May 11, 2005

Lessons from UAL’s Pension Terminations

After a hectic day of pre-travel prep and actual travel, I was all fired up for a Link of the Day post last night when the UAL pension plan termination news hit me. Ouch-that deserves more thought than a few quick links.

A subscription e-mail I get from CNN Money this morning expresses my thoughts pretty well (I don’t think it’s available anywhere online):

CNN/Money Eyeopener Newsletter
Wednesday 05/11/2005
Wastler’s Wanderings

I feel sorry for airline workers this morning, especially the ones that are retired or close to retirement. It’s obviously because of the decision to let UAL to toss its pension plans to the government and the implications for the industry. Not that the move wasn’t needed. Costwise, the plans throughout most of the airline old guard are way out of whack. But it’s not the average Jane or Joe worker that let them get that way. It was unions that jacked up airlines at every opportunity, without regard for the long term effects, and path of least resistance management that figured it could just continually pass on costs to the consumer. Now somebody who simply worked hard will pay the price.

“Sustainability” is a word people kick around a lot when talking about the environment and urban planning. I’d like to use the word here. My late father (a chemist, not an economist) was predicting that things would come to this during the 60s and 70s as the airlines, the auto industry, and certain other industry sectors lavished down-the-road pension and health care promises on their employees that could only be “sustained” (I think he even used that word) if the industries didn’t otherwise change a bit.

Well, the only constant in life is, has been, and will continue to be, change. Pretending otherwise has proven to be consummate foolishness. The airline and trucking industries were deregulated, the Japanese and then the Germans began building cars in the US countryside, steelmaking mini-mills displaced supposedly untouchable Big Steel. Change goes on, and on, and on, in every aspect of business life, whether we like it or not. Organized efforts that attempt to stop it only delay the inevitable. The industries noted here, and certain others, built cost and benefit structures that made them unable to adapt to change as it occurred, and competitors ate, or are in the process of eating, their lunch (and those supposedly untouchable benefits).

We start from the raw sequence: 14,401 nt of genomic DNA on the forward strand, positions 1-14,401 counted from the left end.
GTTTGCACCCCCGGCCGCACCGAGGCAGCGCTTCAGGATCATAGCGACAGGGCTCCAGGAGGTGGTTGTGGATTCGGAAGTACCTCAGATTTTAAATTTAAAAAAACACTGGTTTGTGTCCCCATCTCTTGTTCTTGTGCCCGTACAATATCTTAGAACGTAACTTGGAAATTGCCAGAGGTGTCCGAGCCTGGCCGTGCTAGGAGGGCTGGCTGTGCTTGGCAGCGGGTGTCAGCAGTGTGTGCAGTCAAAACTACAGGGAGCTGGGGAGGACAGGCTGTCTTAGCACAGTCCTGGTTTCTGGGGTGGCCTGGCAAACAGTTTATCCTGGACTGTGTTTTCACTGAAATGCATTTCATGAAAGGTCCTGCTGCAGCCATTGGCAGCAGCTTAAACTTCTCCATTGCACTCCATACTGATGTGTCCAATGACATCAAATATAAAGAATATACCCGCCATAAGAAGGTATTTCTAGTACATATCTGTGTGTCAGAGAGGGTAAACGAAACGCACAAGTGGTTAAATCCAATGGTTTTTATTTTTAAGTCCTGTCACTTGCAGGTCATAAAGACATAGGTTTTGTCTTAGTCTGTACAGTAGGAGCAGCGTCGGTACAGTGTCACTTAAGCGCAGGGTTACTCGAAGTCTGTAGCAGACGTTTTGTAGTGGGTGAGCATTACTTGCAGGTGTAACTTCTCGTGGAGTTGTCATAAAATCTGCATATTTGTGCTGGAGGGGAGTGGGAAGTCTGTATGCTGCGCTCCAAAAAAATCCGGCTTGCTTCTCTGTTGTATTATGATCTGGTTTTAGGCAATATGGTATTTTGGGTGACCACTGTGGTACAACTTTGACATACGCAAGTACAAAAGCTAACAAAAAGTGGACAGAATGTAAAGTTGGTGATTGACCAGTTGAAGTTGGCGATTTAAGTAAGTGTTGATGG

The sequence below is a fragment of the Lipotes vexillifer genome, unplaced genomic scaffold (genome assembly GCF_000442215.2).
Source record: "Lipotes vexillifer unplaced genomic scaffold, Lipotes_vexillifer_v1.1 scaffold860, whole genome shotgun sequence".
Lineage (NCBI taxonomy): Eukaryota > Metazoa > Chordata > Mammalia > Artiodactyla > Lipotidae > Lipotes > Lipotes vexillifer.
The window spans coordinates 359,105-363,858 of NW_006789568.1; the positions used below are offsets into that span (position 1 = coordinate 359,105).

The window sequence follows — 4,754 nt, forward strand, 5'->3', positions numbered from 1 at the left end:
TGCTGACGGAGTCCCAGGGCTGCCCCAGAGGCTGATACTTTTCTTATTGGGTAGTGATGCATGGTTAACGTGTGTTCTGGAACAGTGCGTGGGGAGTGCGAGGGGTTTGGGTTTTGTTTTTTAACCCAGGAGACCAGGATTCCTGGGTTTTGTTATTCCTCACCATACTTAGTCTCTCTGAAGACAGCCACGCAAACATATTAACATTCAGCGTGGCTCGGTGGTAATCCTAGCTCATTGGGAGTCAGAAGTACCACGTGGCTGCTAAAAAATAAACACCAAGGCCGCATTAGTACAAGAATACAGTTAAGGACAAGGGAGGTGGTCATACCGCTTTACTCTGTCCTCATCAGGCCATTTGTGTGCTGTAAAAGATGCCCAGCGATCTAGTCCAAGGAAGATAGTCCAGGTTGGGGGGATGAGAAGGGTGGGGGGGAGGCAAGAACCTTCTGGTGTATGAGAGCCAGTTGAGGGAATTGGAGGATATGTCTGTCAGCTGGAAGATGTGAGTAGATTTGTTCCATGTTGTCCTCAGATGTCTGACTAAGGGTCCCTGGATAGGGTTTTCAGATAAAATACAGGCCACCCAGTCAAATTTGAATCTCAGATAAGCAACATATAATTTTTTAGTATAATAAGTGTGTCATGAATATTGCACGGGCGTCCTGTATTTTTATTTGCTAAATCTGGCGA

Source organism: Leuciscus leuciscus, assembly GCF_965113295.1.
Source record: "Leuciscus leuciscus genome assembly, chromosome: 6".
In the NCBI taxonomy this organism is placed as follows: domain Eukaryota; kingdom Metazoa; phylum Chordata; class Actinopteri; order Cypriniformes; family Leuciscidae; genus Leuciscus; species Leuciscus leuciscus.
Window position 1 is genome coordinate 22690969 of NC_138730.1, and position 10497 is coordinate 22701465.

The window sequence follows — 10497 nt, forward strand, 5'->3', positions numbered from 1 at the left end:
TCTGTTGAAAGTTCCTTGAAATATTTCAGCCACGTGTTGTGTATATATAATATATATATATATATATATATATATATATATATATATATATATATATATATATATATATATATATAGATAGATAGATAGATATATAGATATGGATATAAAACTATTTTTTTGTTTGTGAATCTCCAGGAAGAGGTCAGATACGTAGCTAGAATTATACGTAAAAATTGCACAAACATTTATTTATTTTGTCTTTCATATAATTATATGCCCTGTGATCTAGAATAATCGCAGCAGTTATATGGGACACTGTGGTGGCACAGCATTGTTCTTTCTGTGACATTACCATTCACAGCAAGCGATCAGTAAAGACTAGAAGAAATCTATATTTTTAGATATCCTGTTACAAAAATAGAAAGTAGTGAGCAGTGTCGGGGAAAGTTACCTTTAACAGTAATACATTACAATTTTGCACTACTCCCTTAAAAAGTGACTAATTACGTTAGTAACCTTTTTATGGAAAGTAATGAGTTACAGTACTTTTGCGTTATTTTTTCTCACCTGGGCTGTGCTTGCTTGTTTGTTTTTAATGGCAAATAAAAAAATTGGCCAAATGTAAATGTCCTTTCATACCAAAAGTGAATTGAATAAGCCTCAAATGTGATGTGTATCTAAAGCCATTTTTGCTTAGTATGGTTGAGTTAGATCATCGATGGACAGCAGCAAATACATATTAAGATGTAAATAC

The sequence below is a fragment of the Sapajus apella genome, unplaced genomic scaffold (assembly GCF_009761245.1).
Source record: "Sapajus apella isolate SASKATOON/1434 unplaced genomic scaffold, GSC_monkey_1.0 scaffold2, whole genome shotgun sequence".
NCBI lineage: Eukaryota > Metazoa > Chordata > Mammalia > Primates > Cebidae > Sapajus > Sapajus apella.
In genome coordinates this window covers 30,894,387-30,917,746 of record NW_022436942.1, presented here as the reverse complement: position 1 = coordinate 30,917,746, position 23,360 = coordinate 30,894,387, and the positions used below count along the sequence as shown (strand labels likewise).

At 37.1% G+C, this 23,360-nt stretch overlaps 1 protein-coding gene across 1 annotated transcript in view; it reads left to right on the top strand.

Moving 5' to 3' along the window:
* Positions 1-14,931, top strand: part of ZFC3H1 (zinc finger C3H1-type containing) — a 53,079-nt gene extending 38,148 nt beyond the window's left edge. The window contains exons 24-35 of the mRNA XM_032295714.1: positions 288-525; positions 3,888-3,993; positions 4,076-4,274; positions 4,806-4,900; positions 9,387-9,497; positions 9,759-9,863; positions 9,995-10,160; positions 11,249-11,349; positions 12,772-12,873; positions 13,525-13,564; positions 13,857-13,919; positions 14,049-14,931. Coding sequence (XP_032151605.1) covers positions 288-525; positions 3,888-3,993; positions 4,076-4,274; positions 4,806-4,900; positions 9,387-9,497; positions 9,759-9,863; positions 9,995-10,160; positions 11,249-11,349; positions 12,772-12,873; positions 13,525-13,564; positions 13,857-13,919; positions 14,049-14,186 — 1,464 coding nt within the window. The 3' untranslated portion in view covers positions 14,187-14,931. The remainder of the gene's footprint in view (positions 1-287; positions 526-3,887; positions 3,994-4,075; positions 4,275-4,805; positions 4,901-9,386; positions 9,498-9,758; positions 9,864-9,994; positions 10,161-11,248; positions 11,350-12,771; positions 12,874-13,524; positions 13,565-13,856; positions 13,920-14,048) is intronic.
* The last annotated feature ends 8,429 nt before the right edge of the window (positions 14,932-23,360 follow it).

It is a crying shame that employees and retirees who believed these promises will suffer greatly, despite the partial safety net of the Pension Benefit Guaranty Corporation (a topic for another time). My heart, and prayers, go out to them. Who are we to say that the “average Jane or Joe worker” should not have believed their company managements and unions? (But yes, we all should know better now.) It is a double shame that these same people, who in turn built lifestyles and personal cost structures around these promises, will in many cases be forced into, and fleeced by, the Brave-New-World bankruptcy regime that goes into effect in five short months.

There are lessons here for those not immediately affected, which we ignore at our peril:

  • Don’t assume your pension will automatically be there. It will be there only if it is adequately funded AND if the underlying business supporting is and continues to be healthy.
  • Don’t assume the retirement promises of politicians will be kept. Their promises are unsustainable too. Social Security in its current form is a promise to pay you retirement benefits that depends on the ability and willingness of the next two generations behind you to keep the promise. Two workers cannot support each retiree, which is where we will be with Social Security in the not-too-distant future if it isn’t changed.
  • You have what you own; the rest, if it is there, is gravy. 401(k)s and IRAs represent real money in real accounts in your name. In the current Social Security debate, only money that ends up in your account will be yours; the rest will depend on others’ promises and capacity to pay.
  • Practice defensive personal finance. Minimize debt, and have a reserve fund.

UPDATE: Meant to link to this Moderate Mainstream nugget from a while ago (scroll to nearly the end of the post): “United Airlines can declare bankruptcy and void the contracts it has with its employees. Nothing in the reform bill will change that. Does that mean when United employees start defaulting on debt taken out prior to their contract being voided they will get bankruptcy relief? Hell no. They have to take responsibility for their actions…pay their bills.”